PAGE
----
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Why a Social Protection Floor?

Updated by Lou Tessier , Clara van Panhuys on 10.06.2015

Investing in a Social Protection Floor is investing in social justice and economic development. Social protection schemes are important tools to reduce poverty and inequality. They do not only help to prevent individuals and their families from falling or remaining in poverty, they also contribute to economic growth by raising labour productivity and enhancing social stability. The global financial and economic crisis proved how key a role social protection plays as an automatic economic stabilizer.

What is a social protection floor?

Social protection floors are nationally defined sets of basic social security guarantees that should ensure, as a minimum that, over the life cycle, all in need have access to essential health care and to basic income security which together secure effective access to goods and services defined as necessary at the national level.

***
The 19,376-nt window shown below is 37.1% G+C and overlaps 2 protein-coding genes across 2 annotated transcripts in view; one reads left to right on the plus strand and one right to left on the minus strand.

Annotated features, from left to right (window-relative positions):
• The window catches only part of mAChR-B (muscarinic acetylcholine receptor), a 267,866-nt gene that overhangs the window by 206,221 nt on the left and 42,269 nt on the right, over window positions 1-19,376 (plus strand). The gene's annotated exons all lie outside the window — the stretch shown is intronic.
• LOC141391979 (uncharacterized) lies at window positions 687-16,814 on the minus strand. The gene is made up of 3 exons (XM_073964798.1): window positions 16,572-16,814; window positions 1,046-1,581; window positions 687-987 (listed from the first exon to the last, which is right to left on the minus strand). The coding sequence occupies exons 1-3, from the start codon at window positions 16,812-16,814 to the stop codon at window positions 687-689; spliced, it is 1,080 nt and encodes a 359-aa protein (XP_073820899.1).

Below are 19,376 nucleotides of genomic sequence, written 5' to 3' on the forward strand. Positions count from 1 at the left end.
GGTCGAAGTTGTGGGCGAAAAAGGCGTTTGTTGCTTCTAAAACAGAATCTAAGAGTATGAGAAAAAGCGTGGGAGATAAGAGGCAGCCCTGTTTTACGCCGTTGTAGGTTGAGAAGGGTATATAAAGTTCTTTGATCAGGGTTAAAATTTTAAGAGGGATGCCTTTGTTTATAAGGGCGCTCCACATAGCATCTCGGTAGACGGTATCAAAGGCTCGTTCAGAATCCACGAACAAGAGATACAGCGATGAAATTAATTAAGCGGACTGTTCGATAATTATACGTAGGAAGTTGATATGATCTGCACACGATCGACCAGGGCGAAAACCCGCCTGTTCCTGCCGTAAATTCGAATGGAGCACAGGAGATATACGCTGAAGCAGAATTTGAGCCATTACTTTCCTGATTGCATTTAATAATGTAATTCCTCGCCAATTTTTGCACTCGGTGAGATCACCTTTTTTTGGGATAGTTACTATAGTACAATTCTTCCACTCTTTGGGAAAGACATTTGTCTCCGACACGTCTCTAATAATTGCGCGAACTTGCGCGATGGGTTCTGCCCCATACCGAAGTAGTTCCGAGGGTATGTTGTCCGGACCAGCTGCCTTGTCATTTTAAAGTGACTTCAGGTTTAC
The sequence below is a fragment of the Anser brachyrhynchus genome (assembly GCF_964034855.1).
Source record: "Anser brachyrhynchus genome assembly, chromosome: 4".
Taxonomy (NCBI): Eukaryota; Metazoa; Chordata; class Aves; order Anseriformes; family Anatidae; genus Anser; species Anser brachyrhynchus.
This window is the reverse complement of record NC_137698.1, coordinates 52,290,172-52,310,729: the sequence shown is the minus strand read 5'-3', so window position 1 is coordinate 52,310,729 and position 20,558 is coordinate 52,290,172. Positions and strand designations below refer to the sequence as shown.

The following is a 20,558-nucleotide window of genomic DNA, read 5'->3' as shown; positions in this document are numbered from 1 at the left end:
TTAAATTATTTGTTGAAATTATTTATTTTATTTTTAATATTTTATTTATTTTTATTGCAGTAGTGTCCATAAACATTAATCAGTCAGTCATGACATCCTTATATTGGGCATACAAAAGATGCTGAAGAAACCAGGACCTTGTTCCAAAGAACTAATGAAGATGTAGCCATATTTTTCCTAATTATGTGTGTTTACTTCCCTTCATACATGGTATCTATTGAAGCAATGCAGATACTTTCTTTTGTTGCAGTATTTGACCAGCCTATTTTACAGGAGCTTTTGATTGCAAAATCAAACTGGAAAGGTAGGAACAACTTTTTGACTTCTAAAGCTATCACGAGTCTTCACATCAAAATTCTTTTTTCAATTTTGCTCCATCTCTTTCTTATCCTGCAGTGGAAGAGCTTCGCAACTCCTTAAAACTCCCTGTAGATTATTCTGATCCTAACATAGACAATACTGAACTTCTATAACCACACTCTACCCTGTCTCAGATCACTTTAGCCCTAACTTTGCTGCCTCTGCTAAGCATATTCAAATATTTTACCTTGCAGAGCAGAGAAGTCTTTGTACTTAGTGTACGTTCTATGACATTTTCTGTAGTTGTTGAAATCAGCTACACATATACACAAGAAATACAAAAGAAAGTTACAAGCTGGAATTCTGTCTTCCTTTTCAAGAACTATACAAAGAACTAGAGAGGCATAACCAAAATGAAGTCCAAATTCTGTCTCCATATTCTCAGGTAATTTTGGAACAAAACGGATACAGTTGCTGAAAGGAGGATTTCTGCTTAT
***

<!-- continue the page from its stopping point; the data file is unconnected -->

Social security is a human right as well as a social and economic necessity.

Regardless, around 40% of the world’s population are under the international poverty line of 2 US dollars a day which suggests that they do not have access to a social protection floor.

Concerned about these facts, the UN Chief Executives Board for Coordination (CEB), supported by its High level Committee on Programmes (HLCP) adopted the Social Protection Floor Initiative (SPF-I), as one of its nine joint crisis initiatives to cope with the effects of the economic crisis.

The SPF concept has become widely recognized and accepted at various international, regional and national conferences over the course of 2009 and 2010 including the G20 and Millennium Development Goals (MDG) summits (see international endorsement)

Social security represents an investment in a country’s “human infrastructure” no less important than investments in its physical infrastructure.

For example: child benefits facilitate access to education which, in turn, help break the intergenerational poverty cycle; access to health care helps families remain above the poverty line by relieving them of the financial burden of medical care; and income support avoids poverty and creates the security the people need in order to take risks and invest in their own productive capacity.♦


Main Resources

The global financial crisis and its impact on the work of the UN system
UN CEB, 2009



Social security for social justice and a fair globalization
ILO, 2011